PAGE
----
Examining Content Control in Adaptive Tests: Computerized Adaptive Testing vs. Computerized Adaptive Multistage Testing

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Halil İbrahim Sari
Anne Corinne Huggins-Manley


Computerized adaptive testing, Computerized adaptive multistage testing, Content balancing


We conducted a simulation study to explore the precision of test outcomes across computerized adaptive testing (CAT) and computerized adaptive multistage testing (ca-MST) when the number of different content areas was varied across a variety of test lengths. We compared one CAT and two ca-MST designs (1-3 and 1-3-3 panel designs) across several manipulated conditions including total test length (24-item and 48-item test length) and number of controlled content areas. The five levels of the content area condition included zero (no content control), two, four, six and eight content area. We fully crossed all manipulated conditions within CAT and ca-MST with one another, and generated 4000 examinees from N (0,1). We fixed all other conditions such as IRT model, exposure rate across the CAT and ca-MSTs. Results indicated that test length and the type of test administration model impacted the outcomes more than the number of content area. The main finding was that regardless of any study condition, CAT outperformed the two ca-MSTs, and the two ca-MSTs were comparable. We discussed the results in connection to the control over test design, test content, cost effectiveness and item pool usage and provided recommendations for practitioner and also listed limitations for further research.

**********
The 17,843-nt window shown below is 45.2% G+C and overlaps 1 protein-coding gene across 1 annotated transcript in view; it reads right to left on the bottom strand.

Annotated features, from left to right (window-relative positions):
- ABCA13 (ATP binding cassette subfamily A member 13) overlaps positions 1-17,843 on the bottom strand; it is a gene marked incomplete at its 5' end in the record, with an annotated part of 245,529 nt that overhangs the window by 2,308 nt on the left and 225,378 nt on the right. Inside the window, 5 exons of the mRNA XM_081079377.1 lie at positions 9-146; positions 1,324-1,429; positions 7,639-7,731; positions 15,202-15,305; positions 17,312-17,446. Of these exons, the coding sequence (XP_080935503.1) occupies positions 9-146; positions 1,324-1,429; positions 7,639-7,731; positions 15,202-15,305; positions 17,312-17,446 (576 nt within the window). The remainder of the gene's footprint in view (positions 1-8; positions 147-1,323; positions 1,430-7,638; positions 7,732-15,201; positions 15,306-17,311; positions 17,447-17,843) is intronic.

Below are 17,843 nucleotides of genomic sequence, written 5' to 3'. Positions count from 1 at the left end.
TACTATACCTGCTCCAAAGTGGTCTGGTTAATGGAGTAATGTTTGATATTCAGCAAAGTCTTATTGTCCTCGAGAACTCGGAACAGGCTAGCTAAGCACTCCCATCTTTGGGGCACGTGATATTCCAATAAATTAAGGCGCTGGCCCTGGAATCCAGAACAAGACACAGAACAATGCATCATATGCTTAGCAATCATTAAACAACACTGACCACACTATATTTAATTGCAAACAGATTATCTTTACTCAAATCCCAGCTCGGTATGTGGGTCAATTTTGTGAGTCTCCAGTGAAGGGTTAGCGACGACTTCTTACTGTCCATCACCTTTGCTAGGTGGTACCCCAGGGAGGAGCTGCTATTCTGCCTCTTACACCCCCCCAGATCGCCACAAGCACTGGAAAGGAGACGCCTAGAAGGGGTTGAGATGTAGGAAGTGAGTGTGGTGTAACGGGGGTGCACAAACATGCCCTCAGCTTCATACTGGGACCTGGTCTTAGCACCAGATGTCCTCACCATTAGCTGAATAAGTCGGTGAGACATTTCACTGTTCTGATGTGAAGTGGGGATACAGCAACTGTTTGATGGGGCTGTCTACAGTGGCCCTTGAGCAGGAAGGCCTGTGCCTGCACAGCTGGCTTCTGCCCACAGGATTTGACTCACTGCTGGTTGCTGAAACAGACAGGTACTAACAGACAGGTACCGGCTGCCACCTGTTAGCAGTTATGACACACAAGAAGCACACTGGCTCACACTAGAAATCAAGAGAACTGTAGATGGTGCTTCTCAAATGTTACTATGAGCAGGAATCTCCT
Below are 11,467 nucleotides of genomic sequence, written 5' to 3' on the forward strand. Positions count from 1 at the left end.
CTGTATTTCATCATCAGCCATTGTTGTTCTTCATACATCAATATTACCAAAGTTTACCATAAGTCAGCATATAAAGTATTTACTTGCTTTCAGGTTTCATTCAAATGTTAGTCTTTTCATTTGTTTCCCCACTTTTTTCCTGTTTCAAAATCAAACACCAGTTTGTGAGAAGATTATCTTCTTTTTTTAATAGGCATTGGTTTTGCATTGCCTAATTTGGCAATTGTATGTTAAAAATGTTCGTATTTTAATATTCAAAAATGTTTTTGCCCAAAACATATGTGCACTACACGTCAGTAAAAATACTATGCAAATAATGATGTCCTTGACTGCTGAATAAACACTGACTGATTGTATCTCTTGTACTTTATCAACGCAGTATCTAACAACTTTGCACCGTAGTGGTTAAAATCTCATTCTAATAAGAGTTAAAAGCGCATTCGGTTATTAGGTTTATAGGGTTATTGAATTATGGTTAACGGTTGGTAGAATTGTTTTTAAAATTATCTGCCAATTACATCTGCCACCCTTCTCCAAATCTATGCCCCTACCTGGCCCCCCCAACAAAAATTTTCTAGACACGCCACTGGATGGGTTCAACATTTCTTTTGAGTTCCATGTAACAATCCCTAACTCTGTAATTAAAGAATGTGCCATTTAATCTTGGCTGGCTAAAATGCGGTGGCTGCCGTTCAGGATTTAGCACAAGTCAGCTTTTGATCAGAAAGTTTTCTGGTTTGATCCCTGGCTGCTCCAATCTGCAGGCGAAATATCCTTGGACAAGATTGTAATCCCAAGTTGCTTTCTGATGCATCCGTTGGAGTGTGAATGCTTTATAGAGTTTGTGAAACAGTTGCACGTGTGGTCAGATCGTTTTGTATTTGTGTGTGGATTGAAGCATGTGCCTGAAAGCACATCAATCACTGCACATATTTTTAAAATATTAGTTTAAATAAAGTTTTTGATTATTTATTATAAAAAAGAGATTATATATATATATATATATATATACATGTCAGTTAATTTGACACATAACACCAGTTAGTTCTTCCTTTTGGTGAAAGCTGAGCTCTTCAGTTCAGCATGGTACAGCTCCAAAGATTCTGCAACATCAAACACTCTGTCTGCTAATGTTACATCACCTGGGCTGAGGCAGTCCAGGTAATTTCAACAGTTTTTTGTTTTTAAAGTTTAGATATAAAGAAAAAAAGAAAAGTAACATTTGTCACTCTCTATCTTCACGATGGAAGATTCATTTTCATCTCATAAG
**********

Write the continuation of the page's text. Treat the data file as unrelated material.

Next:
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Abstract 157